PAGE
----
Lately I’ve been playing around with P1Monitor to connect to my smart meter at home, measuring both gas and electricity usage. Here in The Netherlands we have a standard for that communication that’s also adopted in other countries: DSMR. The P1-Monitor app, which normally is distributed as a SDCard image for RaspberryPi use, connects to the USB port (you need a cable like this one) and reads the telegrams the meter transmits on it’s serial port.
P1Monitor in Docker
Because I’m running other things on my Pi4 (DNS, NextCloud, Plausible etc), I wanted to have the P1Monitor packaged as a Docker image. Some alternatives exist, but I decided to package my own version and publish it. You can find it here. It’ll give you a fully functioning P1Monitor, running in Docker. I’ve compiled for arm and x86, so you have free platform choice.
You can run the container in the following way:
docker run -d -p 80:80 -p 10721:10721 -p 40721:40721 --name="p1mon" \ -h p1mon --cap-add=SYS_NICE \ --tmpfs /tmp --tmpfs /run --tmpfs /p1mon/mnt/ramdisk \ -v /<insert local path>/p1mon/data:/p1mon/data:rw -v /<insert local path>/p1mon/usbdisk:/p1mon/mnt/usb:rw \ -v /etc/localtime:/etc/localtime:ro \ --device=/dev/<your USB device> \ --restart=unless-stopped \ rvleij/p1monitor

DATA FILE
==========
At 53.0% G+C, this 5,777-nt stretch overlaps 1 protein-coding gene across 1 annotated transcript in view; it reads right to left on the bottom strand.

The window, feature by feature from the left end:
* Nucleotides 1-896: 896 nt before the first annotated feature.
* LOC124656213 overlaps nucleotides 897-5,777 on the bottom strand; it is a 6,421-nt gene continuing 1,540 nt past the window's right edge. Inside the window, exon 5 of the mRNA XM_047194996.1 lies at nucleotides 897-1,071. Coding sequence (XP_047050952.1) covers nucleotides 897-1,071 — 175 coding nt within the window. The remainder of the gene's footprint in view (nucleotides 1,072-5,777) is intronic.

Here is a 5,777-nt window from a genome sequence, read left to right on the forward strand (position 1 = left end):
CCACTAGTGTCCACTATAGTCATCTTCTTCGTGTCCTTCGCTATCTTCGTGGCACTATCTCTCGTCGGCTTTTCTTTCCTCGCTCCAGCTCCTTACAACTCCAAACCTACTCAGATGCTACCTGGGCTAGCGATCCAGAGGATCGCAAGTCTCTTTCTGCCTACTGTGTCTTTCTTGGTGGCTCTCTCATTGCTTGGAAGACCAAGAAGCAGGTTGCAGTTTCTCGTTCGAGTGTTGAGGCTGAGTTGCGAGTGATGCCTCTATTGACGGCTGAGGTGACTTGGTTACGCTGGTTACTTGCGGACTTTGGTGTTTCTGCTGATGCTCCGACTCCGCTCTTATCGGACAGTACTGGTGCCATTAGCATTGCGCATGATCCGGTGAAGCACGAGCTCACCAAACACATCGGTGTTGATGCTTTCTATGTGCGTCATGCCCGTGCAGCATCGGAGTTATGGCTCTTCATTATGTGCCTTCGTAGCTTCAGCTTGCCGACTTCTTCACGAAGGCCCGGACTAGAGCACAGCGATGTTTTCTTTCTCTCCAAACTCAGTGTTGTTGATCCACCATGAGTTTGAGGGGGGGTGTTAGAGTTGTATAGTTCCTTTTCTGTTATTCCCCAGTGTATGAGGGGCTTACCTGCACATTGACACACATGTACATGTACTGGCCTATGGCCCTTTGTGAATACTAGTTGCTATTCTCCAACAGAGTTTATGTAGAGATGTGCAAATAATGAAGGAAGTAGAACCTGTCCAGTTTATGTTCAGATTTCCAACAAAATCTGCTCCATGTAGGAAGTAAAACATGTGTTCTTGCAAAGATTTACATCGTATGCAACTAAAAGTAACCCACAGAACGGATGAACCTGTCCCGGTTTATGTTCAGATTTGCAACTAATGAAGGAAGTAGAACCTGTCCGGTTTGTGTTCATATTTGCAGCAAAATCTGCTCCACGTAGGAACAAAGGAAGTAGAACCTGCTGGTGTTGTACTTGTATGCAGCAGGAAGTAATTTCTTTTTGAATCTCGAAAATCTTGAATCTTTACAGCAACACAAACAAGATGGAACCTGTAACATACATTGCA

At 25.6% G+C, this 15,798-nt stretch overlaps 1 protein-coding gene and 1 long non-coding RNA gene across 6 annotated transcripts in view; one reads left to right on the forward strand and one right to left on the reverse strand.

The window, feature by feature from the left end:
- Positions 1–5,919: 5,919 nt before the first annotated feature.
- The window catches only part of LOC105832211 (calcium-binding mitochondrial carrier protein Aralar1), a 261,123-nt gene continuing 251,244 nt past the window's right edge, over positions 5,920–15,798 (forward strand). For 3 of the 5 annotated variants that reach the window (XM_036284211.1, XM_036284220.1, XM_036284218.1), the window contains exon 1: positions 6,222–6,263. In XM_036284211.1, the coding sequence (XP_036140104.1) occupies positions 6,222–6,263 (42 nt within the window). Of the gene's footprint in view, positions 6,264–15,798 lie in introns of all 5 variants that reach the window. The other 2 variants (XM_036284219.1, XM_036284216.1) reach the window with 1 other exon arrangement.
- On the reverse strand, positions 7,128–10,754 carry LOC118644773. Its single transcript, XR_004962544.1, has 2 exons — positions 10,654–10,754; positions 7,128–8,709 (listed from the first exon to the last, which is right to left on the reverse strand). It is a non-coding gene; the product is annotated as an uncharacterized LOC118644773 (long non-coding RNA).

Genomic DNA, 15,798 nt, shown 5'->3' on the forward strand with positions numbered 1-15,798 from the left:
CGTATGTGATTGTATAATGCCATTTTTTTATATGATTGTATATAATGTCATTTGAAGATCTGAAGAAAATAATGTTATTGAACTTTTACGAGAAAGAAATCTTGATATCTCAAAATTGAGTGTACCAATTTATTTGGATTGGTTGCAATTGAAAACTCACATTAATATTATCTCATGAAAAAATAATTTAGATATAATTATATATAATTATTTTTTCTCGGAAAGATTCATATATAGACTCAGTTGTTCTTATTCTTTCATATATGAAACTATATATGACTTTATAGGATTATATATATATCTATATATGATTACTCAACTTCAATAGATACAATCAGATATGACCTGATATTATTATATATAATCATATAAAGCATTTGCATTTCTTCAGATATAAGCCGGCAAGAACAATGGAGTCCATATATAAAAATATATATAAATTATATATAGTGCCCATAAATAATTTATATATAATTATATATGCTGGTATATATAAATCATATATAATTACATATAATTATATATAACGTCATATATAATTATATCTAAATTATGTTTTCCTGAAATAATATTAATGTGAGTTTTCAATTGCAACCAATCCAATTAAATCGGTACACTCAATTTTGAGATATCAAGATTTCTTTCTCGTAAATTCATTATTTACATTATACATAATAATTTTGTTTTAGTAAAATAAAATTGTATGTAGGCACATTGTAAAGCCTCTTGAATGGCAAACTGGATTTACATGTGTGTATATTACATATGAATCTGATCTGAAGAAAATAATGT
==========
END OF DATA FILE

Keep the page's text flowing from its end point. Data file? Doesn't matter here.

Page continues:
P1Monitor -> Home-Assistant
I then use MQTT to publish events based on the data received from the meter by defining sensors in Home-Assiststants configuration.yaml:
# Sensorssensor: - platform: mqtt state_topic: "p1monitor/smartmeter/consumption_kw" name: consumption unit_of_measurement: kW device_class: power - platform: mqtt state_topic: "p1monitor/smartmeter/consumption_kwh_high" name: usage high unit_of_measurement: kWh device_class: energy - platform: mqtt state_topic: "p1monitor/smartmeter/consumption_kwh_low" name: usage low unit_of_measurement: kWh device_class: energy - platform: mqtt state_topic: "p1monitor/phase/l1_a" name: current unit_of_measurement: A device_class: current - platform: mqtt state_topic: "p1monitor/phase/l1_v" name: voltage unit_of_measurement: V device_class: voltage - platform: mqtt state_topic: "p1monitor/smartmeter/consumption_gas_m3" name: gas unit_of_measurement: m3
Home-Assistant -> InfluxDB
And then to get things into InfluxDB (I’m running v2), I use:
influxdb: host: <your influx IP> port: 8086 api_version: 2 token: <your token> ssl: false organization: <your org in case of influxV2> max_retries: 10 bucket: home_assistant/autogen tags: source: HA tags_attributes: - friendly_name include: entities: - sensor.voltage - sensor.current - sensor.consumption - sensor.gas - sensor.usage_low - sensor.usage_high
Now the only thing needed is the grafana dashboard, which I created (basic I know) like this:
and that’s really it, now the only things left for future improvement on the roadmap are to investigate the new power dashboard in Home-Assistant and figure out how to fix the labels after migrating to Influxv2!